Thunderball (1965)

Terrence Young takes back the director’s seat to make Thunderball. Personally, I would have called it Trainwreck, because that makes way more sense than Thuderball. So far James Bond (Sean Connery) has gone to an exotic island, Istanbul and Glen Beck’s horse ranch. This time, Bond must go to new depths for country and queen. He must venture where few humans have tread: the bottom of the ocean.

James Bond starts off minding his own business, assassinating a SPECTER agent, chilling at the local spa when he stumbles upon a nefarious plot helmed by Largo (Adolfo Celi), who’s distinguished as the villain by his conspicuous eye patch. Turns out some nukes went missing and now Bond has got to dig them up by checking the great deep for any signs of the nukes…and a few women along the way.

Put simply, Thunderball is a mess of a film. If I had to point fingers, I’d blame whoever decided it would be a good idea to make this story into a film. On the written page, Ian Flemming’s book might work by taking Bond into a novel and different location, and the badguy’s plan is quite cunning, but adapted into a film, the prospect of an underwater adventure is awkward for a multitude of reasons.

The biggest problem is that action underwater is hampered by the fact that you are underwater. In case you’ve never swam in your life, being underwater leads to a lot of floating and moving about slowly. This makes the action of the film clumsy and awkward, Captain James T. Kirk fighting the Godzilla alien awkward. Actually, that’s unfair to Star Trek. It’s like taking that fight scene, adding as many people as possible and slowing it down.

Also, you are spending a lot of time with your actors obscured by masks and stuffed in awkward equipment. Sure, those skin tight wetsuits are flattering to Connery’s form, but he’s not all that dashing behind a goofy pair of goggles. It’s the same problem superhero movies have with those crazy masks that cover up the faces of fantastic actors. Sean Connery is superb in the role of James Bond and to simply delegating him behind a mask (or use his stunt double for half the movie) is a tremendous waste of talent.

But beyond all the awkwardness that comes out of setting a film underwater, the scrip in this film is poorly paced. This is the longest Bond movie so far and it’s also the only one where I was bored when people started talking. Someone simply sucked all the wit, fun and charm out of the dialoge and instead inserted bland, serious people talk. Leave that stuff for the Oscars, this is a Bond movie. Where are the corny jokes and the witty double entendres? There is a couple, but they are far and few between.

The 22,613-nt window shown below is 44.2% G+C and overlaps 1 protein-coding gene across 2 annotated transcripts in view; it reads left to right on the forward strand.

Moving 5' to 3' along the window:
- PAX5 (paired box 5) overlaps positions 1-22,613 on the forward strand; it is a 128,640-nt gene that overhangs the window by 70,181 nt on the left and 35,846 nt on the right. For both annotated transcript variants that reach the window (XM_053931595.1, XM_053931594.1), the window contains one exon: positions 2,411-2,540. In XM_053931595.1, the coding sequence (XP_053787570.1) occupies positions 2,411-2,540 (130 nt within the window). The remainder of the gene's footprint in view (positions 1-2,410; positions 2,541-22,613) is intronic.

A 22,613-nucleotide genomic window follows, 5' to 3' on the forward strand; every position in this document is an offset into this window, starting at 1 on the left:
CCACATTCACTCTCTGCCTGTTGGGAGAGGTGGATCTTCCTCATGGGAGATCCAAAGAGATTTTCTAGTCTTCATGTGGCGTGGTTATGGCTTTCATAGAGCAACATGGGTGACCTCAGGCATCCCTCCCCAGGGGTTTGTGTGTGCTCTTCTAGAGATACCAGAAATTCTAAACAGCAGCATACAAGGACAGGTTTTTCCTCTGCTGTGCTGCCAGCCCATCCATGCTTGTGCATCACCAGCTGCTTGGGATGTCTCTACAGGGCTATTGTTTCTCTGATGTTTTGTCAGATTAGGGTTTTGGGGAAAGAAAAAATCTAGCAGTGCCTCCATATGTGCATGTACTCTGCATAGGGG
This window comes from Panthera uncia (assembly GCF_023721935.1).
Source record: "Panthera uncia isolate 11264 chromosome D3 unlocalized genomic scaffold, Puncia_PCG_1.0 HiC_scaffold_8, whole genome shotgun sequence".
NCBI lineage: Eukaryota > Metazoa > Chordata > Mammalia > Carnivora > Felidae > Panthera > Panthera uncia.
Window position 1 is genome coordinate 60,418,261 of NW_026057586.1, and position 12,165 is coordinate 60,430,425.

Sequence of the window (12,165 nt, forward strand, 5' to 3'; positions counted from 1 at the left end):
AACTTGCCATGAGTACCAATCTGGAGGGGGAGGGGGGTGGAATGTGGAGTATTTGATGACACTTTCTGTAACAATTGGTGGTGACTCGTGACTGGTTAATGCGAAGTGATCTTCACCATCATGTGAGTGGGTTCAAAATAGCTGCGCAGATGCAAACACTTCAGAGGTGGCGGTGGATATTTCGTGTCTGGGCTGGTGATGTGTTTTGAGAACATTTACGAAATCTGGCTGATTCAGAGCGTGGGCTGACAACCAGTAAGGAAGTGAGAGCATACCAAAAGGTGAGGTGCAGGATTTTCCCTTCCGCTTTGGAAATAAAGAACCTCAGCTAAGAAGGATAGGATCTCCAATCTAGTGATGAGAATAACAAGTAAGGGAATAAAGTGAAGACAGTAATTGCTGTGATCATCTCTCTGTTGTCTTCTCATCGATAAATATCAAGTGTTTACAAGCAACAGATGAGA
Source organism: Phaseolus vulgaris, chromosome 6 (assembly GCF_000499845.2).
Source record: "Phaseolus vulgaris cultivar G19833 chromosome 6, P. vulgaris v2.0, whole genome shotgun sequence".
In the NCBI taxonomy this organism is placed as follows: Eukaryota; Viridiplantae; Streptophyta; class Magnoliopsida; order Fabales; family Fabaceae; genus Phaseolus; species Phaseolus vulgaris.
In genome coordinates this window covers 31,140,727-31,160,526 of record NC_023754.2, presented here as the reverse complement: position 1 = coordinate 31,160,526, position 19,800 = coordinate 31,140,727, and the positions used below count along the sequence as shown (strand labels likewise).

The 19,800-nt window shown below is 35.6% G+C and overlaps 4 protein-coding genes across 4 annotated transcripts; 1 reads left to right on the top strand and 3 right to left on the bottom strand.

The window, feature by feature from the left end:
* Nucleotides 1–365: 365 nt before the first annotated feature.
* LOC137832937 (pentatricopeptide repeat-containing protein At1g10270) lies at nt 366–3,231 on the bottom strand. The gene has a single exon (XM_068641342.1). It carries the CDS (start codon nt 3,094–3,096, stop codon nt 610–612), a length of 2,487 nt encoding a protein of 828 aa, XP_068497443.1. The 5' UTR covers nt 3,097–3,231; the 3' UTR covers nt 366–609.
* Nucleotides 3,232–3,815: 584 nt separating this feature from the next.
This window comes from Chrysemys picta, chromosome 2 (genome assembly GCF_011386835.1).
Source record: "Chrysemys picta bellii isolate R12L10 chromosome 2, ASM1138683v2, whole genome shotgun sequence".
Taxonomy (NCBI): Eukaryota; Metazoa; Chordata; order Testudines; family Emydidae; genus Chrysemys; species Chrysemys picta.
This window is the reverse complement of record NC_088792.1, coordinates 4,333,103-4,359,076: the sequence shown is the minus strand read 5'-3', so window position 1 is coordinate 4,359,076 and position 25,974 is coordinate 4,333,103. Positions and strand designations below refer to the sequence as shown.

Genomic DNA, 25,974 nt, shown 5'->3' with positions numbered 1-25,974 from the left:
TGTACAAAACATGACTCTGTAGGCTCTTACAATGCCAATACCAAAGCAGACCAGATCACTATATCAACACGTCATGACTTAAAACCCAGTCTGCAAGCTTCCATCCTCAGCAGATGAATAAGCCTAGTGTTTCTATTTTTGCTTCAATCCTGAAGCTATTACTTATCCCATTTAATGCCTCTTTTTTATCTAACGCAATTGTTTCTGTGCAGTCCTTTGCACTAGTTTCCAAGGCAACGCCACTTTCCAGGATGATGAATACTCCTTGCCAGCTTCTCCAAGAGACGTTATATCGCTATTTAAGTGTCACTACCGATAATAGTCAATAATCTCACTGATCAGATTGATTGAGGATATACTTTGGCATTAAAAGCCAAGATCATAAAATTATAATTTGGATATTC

Also, Bond isn’t as smooth as he was in the other films. Since the wit of this film is sucked out, he’s left delivering painfully obvious come on lines to the ladies. It’s so horribly obvious and tasteless that one of the women even points it out. Way to win over the ladies, Bond. It’s so bad that he actually has to extort one of his ladies to make time. O Bond, where art thou?

Equally uninspired are all the other characters. I couldn’t even remember the Bond girl’s name, let alone her face. The villain is only notable for his nefarious eye patch that may as well have “evil” painted in red on it. At least some of the old favorites pop up. Q (Desmond Llewelyn) has a bit more screen time and gives Bond another scolding, which is a bit of fun and Miss Monneypenny (Lois Maxwell) has a nice scene with, but not near, Bond.

And the film even had a great idea for a fantastic Bond girl: an enemy spy, not unlike Bond himself. She’s got the charm and the gunplay. But the film relegates her to popping up whenever the plot needs something to happen. She should have been the main Bond girl of this film. Heck, she should have been the main villain of this film. That would have been way cooler than a dude wearing a silly eye patch (no offense, Kurt Russell).

Instead, the film we get left with is a poor and lackluster feature where I’m left wondering what they were thinking . These feel like a bunch of elements hobbled together from the cutting room floor. Perhaps because of how fast they were churning, they simply had to come up with something on the fly and this was the result. It’s clear that with Goldfinger they struck lightning, leaving us with the leftover noise: thunder…ball.

© 2010 James Blake Ewing

  • Silver Emulsion

    Have to agree that this is a weak Bond film. The underwater stuff just kills the action and it goes on and on. I still like this one overall, but it’s much too long. Nice review!

  • Dan (

    I think I prefer this to the first two Bond movies but it isn’t Goldfinger.

  • TheAnswerMVP2001

    Thunderball is actually my favorite Bond film, probably for all the reasons you thought it was a mess. Frankly I found it to be the most unique out of the first four, and all the characters were some of the best in possibly the entire Bond franchise.

    I’ve done over 50 Bond posts at my site, reviews of all the films, then separate thoughts on characters and some of the other classic aspects of each Bond film. Check them out if you’re interested.

  • Rosie

    Also, Bond isn’t as smooth as he was in the other films. Since the wit of this film is sucked out, he’s left delivering painfully obvious come on lines to the ladies. It’s so horribly obvious and tasteless that one of the women even points it out. Way to win over the ladies, Bond. It’s so bad that he actually has to extort one of his ladies to make time. O Bond, where art thou?

    Wow! Fiona Volpe’s comments really must have shook you up. Frankly, I thought it was time that Bond realized he wasn’t always the answer to a woman’s dreams. And I have to add that he was a lot more bearable in this film than he was in “GOLDFINGER”, in which he acted like an oversexed adolescent. I guess committing a borderline act of date rape in a barn does that to a guy.